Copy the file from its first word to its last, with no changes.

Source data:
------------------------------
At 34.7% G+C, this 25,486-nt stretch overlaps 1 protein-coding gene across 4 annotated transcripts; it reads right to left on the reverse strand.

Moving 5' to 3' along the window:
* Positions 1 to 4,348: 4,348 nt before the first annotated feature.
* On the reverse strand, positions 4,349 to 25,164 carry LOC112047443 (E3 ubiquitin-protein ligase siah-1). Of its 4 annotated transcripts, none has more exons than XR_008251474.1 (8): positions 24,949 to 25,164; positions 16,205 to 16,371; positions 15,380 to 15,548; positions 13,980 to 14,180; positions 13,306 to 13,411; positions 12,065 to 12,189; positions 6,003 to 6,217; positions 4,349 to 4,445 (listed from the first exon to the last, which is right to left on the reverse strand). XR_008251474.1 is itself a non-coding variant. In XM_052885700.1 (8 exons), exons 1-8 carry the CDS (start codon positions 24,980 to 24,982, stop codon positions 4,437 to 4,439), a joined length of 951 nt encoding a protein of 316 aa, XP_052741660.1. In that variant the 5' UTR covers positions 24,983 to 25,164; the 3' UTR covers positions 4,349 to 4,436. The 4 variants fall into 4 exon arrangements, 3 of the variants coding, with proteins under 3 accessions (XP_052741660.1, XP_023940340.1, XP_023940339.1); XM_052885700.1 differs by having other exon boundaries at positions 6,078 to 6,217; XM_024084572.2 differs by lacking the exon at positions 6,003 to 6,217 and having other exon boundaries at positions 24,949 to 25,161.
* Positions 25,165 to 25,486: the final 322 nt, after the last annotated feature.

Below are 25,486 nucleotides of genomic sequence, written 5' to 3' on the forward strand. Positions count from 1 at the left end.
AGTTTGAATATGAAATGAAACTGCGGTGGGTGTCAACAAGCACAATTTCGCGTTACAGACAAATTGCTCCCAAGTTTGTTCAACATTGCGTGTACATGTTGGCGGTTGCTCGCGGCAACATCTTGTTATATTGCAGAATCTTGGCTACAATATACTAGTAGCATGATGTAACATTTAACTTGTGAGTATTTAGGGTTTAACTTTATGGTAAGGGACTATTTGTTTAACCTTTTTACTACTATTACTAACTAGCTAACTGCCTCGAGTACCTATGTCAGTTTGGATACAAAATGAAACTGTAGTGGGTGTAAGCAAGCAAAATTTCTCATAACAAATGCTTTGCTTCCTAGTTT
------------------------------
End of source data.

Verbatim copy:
At 34.7% G+C, this 25,486-nt stretch overlaps 1 protein-coding gene across 4 annotated transcripts; it reads right to left on the reverse strand.

Moving 5' to 3' along the window:
* Positions 1 to 4,348: 4,348 nt before the first annotated feature.
* On the reverse strand, positions 4,349 to 25,164 carry LOC112047443 (E3 ubiquitin-protein ligase siah-1). Of its 4 annotated transcripts, none has more exons than XR_008251474.1 (8): positions 24,949 to 25,164; positions 16,205 to 16,371; positions 15,380 to 15,548; positions 13,980 to 14,180; positions 13,306 to 13,411; positions 12,065 to 12,189; positions 6,003 to 6,217; positions 4,349 to 4,445 (listed from the first exon to the last, which is right to left on the reverse strand). XR_008251474.1 is itself a non-coding variant. In XM_052885700.1 (8 exons), exons 1-8 carry the CDS (start codon positions 24,980 to 24,982, stop codon positions 4,437 to 4,439), a joined length of 951 nt encoding a protein of 316 aa, XP_052741660.1. In that variant the 5' UTR covers positions 24,983 to 25,164; the 3' UTR covers positions 4,349 to 4,436. The 4 variants fall into 4 exon arrangements, 3 of the variants coding, with proteins under 3 accessions (XP_052741660.1, XP_023940340.1, XP_023940339.1); XM_052885700.1 differs by having other exon boundaries at positions 6,078 to 6,217; XM_024084572.2 differs by lacking the exon at positions 6,003 to 6,217 and having other exon boundaries at positions 24,949 to 25,161.
* Positions 25,165 to 25,486: the final 322 nt, after the last annotated feature.

Below are 25,486 nucleotides of genomic sequence, written 5' to 3' on the forward strand. Positions count from 1 at the left end.
AGTTTGAATATGAAATGAAACTGCGGTGGGTGTCAACAAGCACAATTTCGCGTTACAGACAAATTGCTCCCAAGTTTGTTCAACATTGCGTGTACATGTTGGCGGTTGCTCGCGGCAACATCTTGTTATATTGCAGAATCTTGGCTACAATATACTAGTAGCATGATGTAACATTTAACTTGTGAGTATTTAGGGTTTAACTTTATGGTAAGGGACTATTTGTTTAACCTTTTTACTACTATTACTAACTAGCTAACTGCCTCGAGTACCTATGTCAGTTTGGATACAAAATGAAACTGTAGTGGGTGTAAGCAAGCAAAATTTCTCATAACAAATGCTTTGCTTCCTAGTTT